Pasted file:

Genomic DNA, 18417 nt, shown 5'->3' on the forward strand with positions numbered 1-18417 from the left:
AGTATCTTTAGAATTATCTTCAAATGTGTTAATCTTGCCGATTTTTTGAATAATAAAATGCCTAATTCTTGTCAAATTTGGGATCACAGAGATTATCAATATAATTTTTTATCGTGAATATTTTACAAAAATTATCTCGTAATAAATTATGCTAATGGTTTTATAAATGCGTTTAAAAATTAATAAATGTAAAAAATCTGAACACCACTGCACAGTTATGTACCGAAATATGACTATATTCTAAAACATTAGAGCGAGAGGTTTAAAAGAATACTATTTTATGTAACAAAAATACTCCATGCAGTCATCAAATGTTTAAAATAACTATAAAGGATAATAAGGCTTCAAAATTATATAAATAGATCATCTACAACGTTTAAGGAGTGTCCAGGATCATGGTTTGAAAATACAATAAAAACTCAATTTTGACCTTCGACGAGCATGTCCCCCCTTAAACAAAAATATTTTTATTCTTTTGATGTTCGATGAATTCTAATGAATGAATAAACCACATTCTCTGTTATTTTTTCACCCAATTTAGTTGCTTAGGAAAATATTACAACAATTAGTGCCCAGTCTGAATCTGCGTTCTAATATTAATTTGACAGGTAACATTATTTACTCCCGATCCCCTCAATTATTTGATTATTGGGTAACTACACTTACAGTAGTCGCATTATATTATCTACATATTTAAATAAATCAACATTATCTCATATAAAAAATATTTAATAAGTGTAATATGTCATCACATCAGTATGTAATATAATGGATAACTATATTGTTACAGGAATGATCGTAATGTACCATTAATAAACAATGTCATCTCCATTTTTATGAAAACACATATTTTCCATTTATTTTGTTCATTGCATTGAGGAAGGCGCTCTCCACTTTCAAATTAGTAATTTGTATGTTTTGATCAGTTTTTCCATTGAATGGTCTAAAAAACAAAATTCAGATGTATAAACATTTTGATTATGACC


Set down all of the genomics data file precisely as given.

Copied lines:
Genomic DNA, 18417 nt, shown 5'->3' on the forward strand with positions numbered 1-18417 from the left:
AGTATCTTTAGAATTATCTTCAAATGTGTTAATCTTGCCGATTTTTTGAATAATAAAATGCCTAATTCTTGTCAAATTTGGGATCACAGAGATTATCAATATAATTTTTTATCGTGAATATTTTACAAAAATTATCTCGTAATAAATTATGCTAATGGTTTTATAAATGCGTTTAAAAATTAATAAATGTAAAAAATCTGAACACCACTGCACAGTTATGTACCGAAATATGACTATATTCTAAAACATTAGAGCGAGAGGTTTAAAAGAATACTATTTTATGTAACAAAAATACTCCATGCAGTCATCAAATGTTTAAAATAACTATAAAGGATAATAAGGCTTCAAAATTATATAAATAGATCATCTACAACGTTTAAGGAGTGTCCAGGATCATGGTTTGAAAATACAATAAAAACTCAATTTTGACCTTCGACGAGCATGTCCCCCCTTAAACAAAAATATTTTTATTCTTTTGATGTTCGATGAATTCTAATGAATGAATAAACCACATTCTCTGTTATTTTTTCACCCAATTTAGTTGCTTAGGAAAATATTACAACAATTAGTGCCCAGTCTGAATCTGCGTTCTAATATTAATTTGACAGGTAACATTATTTACTCCCGATCCCCTCAATTATTTGATTATTGGGTAACTACACTTACAGTAGTCGCATTATATTATCTACATATTTAAATAAATCAACATTATCTCATATAAAAAATATTTAATAAGTGTAATATGTCATCACATCAGTATGTAATATAATGGATAACTATATTGTTACAGGAATGATCGTAATGTACCATTAATAAACAATGTCATCTCCATTTTTATGAAAACACATATTTTCCATTTATTTTGTTCATTGCATTGAGGAAGGCGCTCTCCACTTTCAAATTAGTAATTTGTATGTTTTGATCAGTTTTTCCATTGAATGGTCTAAAAAACAAAATTCAGATGTATAAACATTTTGATTATGACC